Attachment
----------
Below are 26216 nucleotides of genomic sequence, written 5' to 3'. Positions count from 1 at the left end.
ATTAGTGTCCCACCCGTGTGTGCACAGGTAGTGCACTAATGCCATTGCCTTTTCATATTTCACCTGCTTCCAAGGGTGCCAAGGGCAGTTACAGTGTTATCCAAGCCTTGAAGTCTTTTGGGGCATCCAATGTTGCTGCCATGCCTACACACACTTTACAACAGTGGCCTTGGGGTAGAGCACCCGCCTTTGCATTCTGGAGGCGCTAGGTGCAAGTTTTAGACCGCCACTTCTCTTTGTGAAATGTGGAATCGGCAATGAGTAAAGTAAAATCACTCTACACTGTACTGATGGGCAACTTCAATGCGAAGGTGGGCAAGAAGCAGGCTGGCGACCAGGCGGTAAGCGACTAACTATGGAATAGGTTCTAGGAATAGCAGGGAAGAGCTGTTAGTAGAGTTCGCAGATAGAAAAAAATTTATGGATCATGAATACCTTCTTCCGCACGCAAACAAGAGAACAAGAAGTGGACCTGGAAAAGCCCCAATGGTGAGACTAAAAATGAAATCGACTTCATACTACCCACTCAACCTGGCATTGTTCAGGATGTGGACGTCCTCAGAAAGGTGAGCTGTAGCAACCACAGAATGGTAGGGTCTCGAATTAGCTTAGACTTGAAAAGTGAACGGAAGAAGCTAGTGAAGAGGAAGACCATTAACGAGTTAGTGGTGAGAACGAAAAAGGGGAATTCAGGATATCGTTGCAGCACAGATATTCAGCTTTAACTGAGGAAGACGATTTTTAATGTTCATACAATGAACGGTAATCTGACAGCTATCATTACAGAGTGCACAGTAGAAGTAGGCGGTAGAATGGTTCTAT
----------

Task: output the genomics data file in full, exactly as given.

Below are 26216 nucleotides of genomic sequence, written 5' to 3'. Positions count from 1 at the left end.
ATTAGTGTCCCACCCGTGTGTGCACAGGTAGTGCACTAATGCCATTGCCTTTTCATATTTCACCTGCTTCCAAGGGTGCCAAGGGCAGTTACAGTGTTATCCAAGCCTTGAAGTCTTTTGGGGCATCCAATGTTGCTGCCATGCCTACACACACTTTACAACAGTGGCCTTGGGGTAGAGCACCCGCCTTTGCATTCTGGAGGCGCTAGGTGCAAGTTTTAGACCGCCACTTCTCTTTGTGAAATGTGGAATCGGCAATGAGTAAAGTAAAATCACTCTACACTGTACTGATGGGCAACTTCAATGCGAAGGTGGGCAAGAAGCAGGCTGGCGACCAGGCGGTAAGCGACTAACTATGGAATAGGTTCTAGGAATAGCAGGGAAGAGCTGTTAGTAGAGTTCGCAGATAGAAAAAAATTTATGGATCATGAATACCTTCTTCCGCACGCAAACAAGAGAACAAGAAGTGGACCTGGAAAAGCCCCAATGGTGAGACTAAAAATGAAATCGACTTCATACTACCCACTCAACCTGGCATTGTTCAGGATGTGGACGTCCTCAGAAAGGTGAGCTGTAGCAACCACAGAATGGTAGGGTCTCGAATTAGCTTAGACTTGAAAAGTGAACGGAAGAAGCTAGTGAAGAGGAAGACCATTAACGAGTTAGTGGTGAGAACGAAAAAGGGGAATTCAGGATATCGTTGCAGCACAGATATTCAGCTTTAACTGAGGAAGACGATTTTTAATGTTCATACAATGAACGGTAATCTGACAGCTATCATTACAGAGTGCACAGTAGAAGTAGGCGGTAGAATGGTTCTAT